Burlington, Ontario - A new study completed by researchers at Fisheries and Oceans Canada, Transport Canada and the Canadian Aquatic Invasive Species Network has determined that current ballast water policies for the Great Lakes are highly effective in protecting ecosystems from aquatic invasive species. The report was recently published in the Journal of Environmental Science and Technology, and provides strong support for Canadian policies to be adopted around the world.


Ballast water, required for the safe navigation of ships, can inadvertently transport non-indigenous species into new areas. In 2006, Canada and the U.S. implemented the Great Lakes Ballast Water Program to help prevent new invasions. This program verifies that each and every vessel crossing the ocean exchanges its ballast water, or flushes its tanks, with mid-oceanic saltwater before entering the Great Lakes.

Before this study, the effectiveness of the program was largely untested.


Between 1959 and 2006, an estimated 56 aquatic non-indigenous species were reported in the Great Lakes, of

which 55-to-70 per cent was attributed to transoceanic shipping. Since 2006, when the program was implemented, no new invasive species attributed to ballast water have been recorded.


The study demonstrated the effectiveness of the program, both in the laboratory and onboard transatlantic ships. It concludes that similar programs could protect fresh water ecosystems around the world from invasive species transported by ballast water.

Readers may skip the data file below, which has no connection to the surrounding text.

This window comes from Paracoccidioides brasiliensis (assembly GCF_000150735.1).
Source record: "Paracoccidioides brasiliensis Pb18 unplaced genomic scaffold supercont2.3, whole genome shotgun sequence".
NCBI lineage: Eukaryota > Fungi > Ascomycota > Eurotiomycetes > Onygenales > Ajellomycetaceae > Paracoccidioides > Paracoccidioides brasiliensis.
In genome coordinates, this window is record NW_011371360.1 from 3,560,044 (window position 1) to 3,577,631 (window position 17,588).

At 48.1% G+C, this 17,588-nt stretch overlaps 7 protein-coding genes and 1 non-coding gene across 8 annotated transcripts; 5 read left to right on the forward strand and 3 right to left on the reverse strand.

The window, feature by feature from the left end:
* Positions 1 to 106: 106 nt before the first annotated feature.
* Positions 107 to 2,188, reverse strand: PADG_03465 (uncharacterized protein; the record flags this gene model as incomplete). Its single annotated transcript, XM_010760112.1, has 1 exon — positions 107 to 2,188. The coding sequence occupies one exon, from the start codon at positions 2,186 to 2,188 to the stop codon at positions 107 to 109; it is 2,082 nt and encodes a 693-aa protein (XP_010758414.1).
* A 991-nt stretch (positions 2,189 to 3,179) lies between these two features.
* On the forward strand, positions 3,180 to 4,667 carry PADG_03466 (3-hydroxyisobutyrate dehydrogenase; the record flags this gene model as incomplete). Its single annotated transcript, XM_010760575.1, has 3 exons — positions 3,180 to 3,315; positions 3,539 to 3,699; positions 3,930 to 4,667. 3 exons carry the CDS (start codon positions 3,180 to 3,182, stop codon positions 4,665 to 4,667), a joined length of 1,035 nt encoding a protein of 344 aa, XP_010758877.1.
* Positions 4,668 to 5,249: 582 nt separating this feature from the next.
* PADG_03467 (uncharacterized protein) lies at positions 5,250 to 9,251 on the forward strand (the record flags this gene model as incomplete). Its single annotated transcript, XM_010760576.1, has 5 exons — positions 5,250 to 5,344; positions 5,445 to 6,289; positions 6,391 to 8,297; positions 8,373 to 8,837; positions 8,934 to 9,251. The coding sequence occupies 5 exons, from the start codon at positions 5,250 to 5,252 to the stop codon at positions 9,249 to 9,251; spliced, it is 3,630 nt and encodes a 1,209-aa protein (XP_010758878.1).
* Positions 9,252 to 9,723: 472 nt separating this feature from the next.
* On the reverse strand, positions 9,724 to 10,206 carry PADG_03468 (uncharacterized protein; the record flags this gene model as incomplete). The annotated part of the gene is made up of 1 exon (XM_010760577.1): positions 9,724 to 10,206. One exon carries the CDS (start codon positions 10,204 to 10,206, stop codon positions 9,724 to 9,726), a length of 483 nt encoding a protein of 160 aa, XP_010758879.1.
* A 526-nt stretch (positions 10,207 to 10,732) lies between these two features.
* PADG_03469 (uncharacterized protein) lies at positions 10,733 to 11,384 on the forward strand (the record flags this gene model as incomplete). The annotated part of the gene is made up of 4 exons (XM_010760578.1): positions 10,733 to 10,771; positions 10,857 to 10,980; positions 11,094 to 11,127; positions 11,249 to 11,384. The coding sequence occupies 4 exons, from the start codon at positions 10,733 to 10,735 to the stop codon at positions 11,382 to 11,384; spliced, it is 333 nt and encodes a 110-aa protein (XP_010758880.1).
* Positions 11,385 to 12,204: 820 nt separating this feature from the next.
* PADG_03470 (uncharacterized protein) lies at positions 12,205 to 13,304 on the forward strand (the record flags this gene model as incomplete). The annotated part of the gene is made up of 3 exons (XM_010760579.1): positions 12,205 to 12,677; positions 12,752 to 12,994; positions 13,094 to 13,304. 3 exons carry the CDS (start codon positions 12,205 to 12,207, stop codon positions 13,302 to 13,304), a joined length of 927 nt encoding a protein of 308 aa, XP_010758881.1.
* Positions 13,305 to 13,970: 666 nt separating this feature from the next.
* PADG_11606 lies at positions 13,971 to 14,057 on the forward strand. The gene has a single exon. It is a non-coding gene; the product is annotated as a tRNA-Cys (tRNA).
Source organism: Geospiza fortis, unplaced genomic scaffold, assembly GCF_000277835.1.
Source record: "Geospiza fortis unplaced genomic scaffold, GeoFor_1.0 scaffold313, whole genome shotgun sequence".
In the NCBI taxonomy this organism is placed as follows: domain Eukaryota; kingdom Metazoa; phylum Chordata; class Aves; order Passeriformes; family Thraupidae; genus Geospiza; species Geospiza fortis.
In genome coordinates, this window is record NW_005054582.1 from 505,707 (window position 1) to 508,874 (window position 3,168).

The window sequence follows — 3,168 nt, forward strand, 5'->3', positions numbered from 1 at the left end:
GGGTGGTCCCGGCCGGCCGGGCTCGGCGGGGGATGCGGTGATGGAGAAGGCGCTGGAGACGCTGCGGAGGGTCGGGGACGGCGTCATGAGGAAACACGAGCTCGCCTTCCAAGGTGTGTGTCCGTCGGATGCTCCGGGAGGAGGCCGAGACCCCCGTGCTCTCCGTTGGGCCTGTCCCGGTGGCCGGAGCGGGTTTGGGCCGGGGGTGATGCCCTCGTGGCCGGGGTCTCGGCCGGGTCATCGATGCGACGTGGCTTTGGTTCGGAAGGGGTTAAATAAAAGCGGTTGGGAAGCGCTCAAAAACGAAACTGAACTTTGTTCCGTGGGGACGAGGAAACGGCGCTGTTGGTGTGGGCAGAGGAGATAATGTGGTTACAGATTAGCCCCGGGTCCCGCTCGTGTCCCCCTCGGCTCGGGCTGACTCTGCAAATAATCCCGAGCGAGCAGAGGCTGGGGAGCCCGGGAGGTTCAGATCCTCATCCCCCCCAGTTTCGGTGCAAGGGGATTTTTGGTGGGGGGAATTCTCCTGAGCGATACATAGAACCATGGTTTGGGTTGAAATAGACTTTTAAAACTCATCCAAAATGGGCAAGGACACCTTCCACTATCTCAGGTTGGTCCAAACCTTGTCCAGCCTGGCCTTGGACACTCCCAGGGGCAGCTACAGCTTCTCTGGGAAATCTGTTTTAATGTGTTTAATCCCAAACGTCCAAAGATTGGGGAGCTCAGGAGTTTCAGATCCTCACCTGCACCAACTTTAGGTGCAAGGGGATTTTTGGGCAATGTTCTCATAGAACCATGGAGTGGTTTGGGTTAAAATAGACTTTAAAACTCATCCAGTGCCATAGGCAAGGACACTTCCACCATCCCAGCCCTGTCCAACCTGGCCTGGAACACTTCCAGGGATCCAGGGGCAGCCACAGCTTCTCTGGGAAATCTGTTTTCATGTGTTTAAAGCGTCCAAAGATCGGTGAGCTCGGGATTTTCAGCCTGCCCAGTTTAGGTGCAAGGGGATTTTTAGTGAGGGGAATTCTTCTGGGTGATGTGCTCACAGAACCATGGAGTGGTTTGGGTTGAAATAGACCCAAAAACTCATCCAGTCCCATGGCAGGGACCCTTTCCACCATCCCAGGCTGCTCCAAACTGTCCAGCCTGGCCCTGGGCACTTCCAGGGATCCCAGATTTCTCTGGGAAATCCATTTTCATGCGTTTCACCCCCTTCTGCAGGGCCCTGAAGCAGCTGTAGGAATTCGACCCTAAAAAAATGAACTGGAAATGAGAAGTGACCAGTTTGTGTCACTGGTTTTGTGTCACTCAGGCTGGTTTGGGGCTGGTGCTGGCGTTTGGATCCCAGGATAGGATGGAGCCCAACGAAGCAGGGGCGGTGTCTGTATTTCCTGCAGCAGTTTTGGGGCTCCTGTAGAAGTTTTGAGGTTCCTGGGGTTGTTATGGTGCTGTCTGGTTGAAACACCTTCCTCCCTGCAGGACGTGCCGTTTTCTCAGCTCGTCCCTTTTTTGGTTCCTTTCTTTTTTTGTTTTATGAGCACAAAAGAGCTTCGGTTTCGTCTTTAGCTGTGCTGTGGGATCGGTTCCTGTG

The Canadian Aquatic Invasive Species Network is a national network consisting of some of the world's leading researchers, explorers and innovators in the field of aquatic invasive species.


Ballast Water Management in the Great Lakes Reduces the Introduction of Aquatic Invasive Species: Fisheries and Oceans Canada Study: www.dfo-mpo.gc.ca/science/publications/article/2011/06-13-11-eng.html


Press release: www.dfo-mpo.gc.ca/media/npress-communique/2011/ca09-eng.htm



Job opportunity – MI DNR

Position Title: State Administrative Manager 1 – Basin Coordinator - 2 positions


Agency/Location:  Michigan Department of Natural Resources

                                     Lake Erie and Lake Huron Basin 


Responsibilities:    Help guide Fisheries Division in the pursuit of its mission and goals by participating as a member of Fisheries Division Management Team.  Coordinate Fisheries Division activities, including work and budget planning processes, within the Lake Erie Basin.  Assist in coordinating statewide activities between basins.  Help enable ecosystem- and landscape-scale management within  the Lake Erie Basin. Represent the Division on Great Lakes Fishery Commission (GFLC), Lake Committee, Department-level assignments. 

Represent Division and help organize Lake Erie Citizen Fishery Advisory Committee meetings.  Assist Unit Managers in development of collaborative work between Fisheries Division and other agencies and groups


Qualifications: Possession of a bachelor's degree in any major and two years of professional experience.


Salary: $67,007.00 - $96,383.00; excellent benefits


Closing Date: June 27, 2011


Contact:  For application materials, access the vacancy website at http://agency.governmentjobs.com/michigan/default.cfm